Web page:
In the analysis, we are interested in the relationship between generations in both health and wages. We define generations as parents and their young adult children (aged 16+). Parents and children are identified in the dataset using the study id of the mother and/or father. This id is available in the data for all children of the parents irrespective of the child’s age.

The key outcomes we are interested in are:

  1. The mean correlation in self-assessed health (SAH) between generations. This is measured by a question asking respondents how they rate their health compared to others their own age.
  2. The mean correlation between generations in mental health measured by the GHQ-12-a 36 point scale to identify poor psychological health in a general population.
  3. The mean correlation between generations in log of hourly wages. Logs are used to normalise the wage variable. The wages have been adjusted for inflation with 2016 as the base year.

Key explanatory variable

Our key explanatory variable is the policy period. This is derived from the survey year and is split into 3 distinct periods: 1991–1999 (Increasing Neo-Liberalism); 1999–2010 (Health Inequalities Strategy) and 2010–2017 (Austerity). This variable is created using marginal spline terms, which takes account of time trends with break points to separate the three policy periods.

Estimation model

The analysis focuses on estimating if the 3 time periods (1991–1999; 1999–2010; 2010–2017) was significantly associated with changes in the strength of the intergenerational correlation in health and wages. To understand how government policy over these time periods may have contributed to changes in the strength of the correlation by socioeconomic status, we interact time with parental educational attainment, parental occupation, and a dummy for if it is a single or two parent household. We employ a fixed effects (FE) segmented linear regression model, measuring the time period using marginal spline terms with a break point in 1999 and 2010 to account for the three policy periods.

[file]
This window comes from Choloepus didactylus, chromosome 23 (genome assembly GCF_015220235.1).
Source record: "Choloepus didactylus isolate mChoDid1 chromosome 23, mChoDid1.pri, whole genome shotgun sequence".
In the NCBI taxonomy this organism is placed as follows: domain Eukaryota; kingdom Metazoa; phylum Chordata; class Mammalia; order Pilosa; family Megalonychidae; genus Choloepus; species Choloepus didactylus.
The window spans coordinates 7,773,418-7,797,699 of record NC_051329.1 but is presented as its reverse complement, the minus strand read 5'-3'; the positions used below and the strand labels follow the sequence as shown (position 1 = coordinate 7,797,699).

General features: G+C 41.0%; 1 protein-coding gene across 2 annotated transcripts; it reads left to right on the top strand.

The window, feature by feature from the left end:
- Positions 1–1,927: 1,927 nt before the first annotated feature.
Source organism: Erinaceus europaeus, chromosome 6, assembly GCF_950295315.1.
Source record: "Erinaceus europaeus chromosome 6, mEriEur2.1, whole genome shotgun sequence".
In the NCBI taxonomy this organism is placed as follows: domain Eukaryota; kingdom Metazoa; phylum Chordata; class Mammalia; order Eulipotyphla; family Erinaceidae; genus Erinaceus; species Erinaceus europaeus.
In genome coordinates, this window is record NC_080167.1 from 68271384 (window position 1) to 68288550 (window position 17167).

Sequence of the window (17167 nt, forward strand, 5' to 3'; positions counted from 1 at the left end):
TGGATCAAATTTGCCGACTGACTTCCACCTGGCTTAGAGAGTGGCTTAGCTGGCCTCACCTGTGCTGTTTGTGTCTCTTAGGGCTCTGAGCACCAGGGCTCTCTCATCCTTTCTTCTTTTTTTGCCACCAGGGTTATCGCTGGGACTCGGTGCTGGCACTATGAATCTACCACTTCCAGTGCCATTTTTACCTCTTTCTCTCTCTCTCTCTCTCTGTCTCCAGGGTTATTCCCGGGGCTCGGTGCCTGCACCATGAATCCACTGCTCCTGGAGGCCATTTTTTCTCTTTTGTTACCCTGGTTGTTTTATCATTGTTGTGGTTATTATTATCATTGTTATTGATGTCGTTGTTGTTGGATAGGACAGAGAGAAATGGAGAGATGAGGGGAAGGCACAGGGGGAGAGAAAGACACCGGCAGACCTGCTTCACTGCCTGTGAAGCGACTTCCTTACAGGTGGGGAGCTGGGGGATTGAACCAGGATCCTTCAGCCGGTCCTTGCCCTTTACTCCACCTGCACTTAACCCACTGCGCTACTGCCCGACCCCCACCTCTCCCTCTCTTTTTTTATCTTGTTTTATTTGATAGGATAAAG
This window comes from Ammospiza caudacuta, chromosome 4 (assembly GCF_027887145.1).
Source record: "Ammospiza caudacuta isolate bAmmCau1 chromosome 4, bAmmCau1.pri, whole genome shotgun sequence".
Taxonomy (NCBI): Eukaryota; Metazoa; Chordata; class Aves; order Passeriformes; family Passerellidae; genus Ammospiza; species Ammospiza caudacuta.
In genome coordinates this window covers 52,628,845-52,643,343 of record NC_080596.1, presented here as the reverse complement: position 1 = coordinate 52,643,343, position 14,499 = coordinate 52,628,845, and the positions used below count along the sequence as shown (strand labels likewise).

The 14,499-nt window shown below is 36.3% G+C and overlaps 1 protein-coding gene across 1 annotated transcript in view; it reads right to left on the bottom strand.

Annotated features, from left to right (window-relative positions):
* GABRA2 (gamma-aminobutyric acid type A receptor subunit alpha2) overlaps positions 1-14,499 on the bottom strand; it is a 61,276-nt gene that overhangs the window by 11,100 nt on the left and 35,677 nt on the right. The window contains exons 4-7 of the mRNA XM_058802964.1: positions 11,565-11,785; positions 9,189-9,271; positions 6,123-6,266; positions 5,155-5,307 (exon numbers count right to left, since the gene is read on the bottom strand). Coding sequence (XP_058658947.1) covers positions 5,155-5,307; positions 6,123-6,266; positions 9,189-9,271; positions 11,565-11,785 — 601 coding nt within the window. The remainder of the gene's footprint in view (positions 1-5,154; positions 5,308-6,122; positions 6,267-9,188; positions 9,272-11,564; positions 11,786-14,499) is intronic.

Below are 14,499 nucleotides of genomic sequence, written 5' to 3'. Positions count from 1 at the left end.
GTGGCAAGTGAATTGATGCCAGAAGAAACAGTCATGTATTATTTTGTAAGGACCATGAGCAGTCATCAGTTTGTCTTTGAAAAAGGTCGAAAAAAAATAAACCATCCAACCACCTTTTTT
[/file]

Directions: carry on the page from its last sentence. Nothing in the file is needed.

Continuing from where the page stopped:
Formally the estimation model is: (1) Where Mean Intergenerational Correlation is the mean of the individual family correlations for the sample and sub-samples in SAH, GHQ, and wages respectively and are estimated in separate models. The subscript t represent each year over the period 1991–2017. α0 is the constant term. t1,t2, and t3 are the marginal spline terms representing the time trends over the 3 periods with the associated parameter of coefficients to be estimated which are represented by the β terms. μ is a time constant error term for the population, p. This is removed from the model with the fixed effects approach. Fixed effects are used to reduce bias from time constant factors related to the wider landscape impacting on the correlation between generations. As we are not looking at specific elements of policy but the wider policy landscape, a more generalised model such as a fixed effect is more appropriate than a quasi-experimental model such as difference-in-difference. We do not have an obvious ‘treatment effect’ or control group. With this approach, we can draw some conclusions on the relationship between the policy environment and mobility, but we don’t necessarily know what is driving this relationship. In some model specifications the marginal spline terms are interacted with parental educational attainment, parental occupation, and a dummy for single parent household respectively.

Robustness tests

To test the robustness of our findings we estimated models using different break points to our policy period to ensure that the findings are not being driven by a third factor rather than the policy period. We also assess our choice of using a fixed effects framework by employing random effects models and estimating a Hausman test to determine the most appropriate model specification.

Results